On Wednesday 9th December I spoke in the Opposition day debate on Women and the Economy.

The debate was secured by the Labour Party following its concern over the disproportionate impact of the Conservative Government’s policies on women. House of Commons Library data has confirmed that measures in the Summer and Autumn statement on tax and benefit changes have hit women three times harder than men. Three times.

Not only this, but the UK gender pay gap stands at 19.2% (higher than the EU average); the introduction of tribunal fees mean that women have to pay a staggering £1,200 in order to bring forward an equal pay claim. Recent statistics have also shown that the levels of maternity discrimination have almost doubled in recent years.

It is crystal clear from the actions of this Conservative Government do not reflect that of a party whose leader claims that he is a feminist.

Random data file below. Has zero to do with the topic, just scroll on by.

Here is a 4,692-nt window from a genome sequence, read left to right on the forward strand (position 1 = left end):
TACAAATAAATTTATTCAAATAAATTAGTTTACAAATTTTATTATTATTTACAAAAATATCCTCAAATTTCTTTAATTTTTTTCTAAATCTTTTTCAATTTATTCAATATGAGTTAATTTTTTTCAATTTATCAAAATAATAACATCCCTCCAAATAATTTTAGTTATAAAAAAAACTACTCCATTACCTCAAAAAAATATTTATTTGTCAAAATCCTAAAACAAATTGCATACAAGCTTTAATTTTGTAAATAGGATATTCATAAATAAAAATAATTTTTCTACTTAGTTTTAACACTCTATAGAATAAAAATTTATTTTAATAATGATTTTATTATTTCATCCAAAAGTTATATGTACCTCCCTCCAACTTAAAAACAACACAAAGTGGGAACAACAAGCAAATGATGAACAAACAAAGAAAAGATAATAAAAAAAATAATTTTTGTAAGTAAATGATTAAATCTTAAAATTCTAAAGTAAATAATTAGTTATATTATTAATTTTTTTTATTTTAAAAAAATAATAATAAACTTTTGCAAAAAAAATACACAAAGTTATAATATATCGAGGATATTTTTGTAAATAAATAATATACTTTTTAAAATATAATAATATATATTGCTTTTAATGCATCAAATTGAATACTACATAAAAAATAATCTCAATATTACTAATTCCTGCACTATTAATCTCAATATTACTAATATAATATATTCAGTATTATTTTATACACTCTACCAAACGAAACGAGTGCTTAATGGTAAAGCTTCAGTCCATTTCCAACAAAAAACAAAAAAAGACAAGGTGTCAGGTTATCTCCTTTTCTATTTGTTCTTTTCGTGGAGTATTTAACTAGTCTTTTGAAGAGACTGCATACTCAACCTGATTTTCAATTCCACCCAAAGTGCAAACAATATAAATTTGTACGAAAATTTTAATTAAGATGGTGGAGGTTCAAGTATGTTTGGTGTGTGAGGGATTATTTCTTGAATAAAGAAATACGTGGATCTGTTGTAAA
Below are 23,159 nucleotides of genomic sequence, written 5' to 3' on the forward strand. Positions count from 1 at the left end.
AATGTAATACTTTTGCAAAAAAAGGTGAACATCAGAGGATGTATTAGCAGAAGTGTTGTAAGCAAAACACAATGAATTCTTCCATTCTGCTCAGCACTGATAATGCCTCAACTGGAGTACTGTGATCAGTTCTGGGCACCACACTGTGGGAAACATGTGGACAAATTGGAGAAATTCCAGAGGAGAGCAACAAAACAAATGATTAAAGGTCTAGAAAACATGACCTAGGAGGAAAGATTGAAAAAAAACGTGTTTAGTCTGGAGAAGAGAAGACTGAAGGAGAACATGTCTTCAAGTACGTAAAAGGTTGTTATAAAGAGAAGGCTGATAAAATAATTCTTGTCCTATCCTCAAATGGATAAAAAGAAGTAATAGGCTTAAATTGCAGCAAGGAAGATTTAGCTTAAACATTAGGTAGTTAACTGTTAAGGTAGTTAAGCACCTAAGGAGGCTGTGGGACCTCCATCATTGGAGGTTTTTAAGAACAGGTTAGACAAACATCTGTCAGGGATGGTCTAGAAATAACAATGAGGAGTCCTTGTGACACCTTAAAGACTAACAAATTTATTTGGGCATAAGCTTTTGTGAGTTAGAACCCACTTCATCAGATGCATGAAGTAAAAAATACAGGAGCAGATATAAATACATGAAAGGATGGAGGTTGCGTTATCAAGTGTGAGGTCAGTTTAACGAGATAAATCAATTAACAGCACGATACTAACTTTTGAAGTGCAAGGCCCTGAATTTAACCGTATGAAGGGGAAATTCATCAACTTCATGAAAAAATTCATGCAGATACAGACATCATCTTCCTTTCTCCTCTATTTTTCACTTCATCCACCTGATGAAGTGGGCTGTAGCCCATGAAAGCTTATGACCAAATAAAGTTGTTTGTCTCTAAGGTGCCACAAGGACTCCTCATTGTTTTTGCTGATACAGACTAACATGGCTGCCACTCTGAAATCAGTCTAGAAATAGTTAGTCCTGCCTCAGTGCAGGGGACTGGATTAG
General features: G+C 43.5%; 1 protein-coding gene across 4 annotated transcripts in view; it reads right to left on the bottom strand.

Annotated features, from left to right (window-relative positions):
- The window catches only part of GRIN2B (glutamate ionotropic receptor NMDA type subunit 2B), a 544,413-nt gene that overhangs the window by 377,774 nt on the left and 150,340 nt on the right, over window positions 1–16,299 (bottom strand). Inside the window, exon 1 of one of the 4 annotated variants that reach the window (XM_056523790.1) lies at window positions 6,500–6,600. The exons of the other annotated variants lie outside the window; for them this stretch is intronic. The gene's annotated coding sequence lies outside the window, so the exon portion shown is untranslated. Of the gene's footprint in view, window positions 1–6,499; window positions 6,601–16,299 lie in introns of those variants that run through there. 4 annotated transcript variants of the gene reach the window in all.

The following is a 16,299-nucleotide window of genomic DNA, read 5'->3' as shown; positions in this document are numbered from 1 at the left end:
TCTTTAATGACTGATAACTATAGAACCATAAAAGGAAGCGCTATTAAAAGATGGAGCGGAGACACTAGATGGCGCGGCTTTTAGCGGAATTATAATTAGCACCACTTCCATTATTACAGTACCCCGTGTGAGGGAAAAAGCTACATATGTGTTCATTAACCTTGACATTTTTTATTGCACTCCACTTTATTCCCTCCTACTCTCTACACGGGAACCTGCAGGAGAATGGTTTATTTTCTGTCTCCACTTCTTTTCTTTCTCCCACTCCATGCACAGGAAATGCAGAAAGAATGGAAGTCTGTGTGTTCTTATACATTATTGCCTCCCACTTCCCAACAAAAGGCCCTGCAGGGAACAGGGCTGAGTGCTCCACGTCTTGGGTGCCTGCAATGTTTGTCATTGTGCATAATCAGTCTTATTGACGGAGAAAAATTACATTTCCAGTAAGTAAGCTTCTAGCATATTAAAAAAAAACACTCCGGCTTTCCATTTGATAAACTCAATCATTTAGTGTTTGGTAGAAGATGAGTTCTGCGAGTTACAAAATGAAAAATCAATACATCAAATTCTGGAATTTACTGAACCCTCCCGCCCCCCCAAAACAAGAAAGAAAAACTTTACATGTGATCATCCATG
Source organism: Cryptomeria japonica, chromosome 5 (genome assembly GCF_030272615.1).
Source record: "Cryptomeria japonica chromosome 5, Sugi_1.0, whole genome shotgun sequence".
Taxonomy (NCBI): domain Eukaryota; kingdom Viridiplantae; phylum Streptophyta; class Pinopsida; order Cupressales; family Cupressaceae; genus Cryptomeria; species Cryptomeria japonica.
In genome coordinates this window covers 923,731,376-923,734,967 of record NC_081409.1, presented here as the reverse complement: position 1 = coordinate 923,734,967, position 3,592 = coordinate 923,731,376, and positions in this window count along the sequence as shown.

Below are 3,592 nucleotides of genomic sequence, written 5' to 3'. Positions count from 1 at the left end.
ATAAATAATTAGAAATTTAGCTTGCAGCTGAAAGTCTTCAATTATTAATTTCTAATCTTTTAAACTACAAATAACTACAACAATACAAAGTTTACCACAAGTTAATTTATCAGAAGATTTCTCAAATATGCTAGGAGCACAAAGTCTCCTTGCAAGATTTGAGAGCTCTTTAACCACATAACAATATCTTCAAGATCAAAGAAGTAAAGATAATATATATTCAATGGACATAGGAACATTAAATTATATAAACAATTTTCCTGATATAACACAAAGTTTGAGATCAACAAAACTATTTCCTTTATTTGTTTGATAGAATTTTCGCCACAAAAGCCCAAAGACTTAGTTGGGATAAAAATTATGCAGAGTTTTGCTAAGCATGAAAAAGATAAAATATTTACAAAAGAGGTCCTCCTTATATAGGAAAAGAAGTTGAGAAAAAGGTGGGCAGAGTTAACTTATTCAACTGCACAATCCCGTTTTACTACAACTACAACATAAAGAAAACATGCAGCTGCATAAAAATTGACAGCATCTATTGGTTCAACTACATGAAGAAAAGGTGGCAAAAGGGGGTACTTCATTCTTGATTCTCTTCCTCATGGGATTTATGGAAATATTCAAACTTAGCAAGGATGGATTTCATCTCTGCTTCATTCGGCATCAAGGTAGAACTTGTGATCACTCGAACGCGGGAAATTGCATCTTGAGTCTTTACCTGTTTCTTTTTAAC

Whether we are talking about fiscal measures such as taxes and benefits; the labour market and women’s employment rights and chances; public spending on services and infrastructure; women’s safety; or women’s voices and influence, women of all ages and backgrounds face an insecure and worrying future as a result of Government policy. That is far from the security that the Chancellor promised would be at the heart of his spending decisions.

I contributed four times in this debate; how the Government could take positive steps to close the pay gap; how easy equal pay audits are to complete; how the Government needs to look beyond statistics for non-executive director roles and also look at (and focus on) the number of women who are executive directors or in active senior leadership roles; and I called on the Government to scrap employment fee tribunals.

My Labour Party colleagues and I will continue hold the Government to account on its policies that are unfairly discriminating against women, and I will continue the fight for gender equality.

You can watch my contributions to the debate here:

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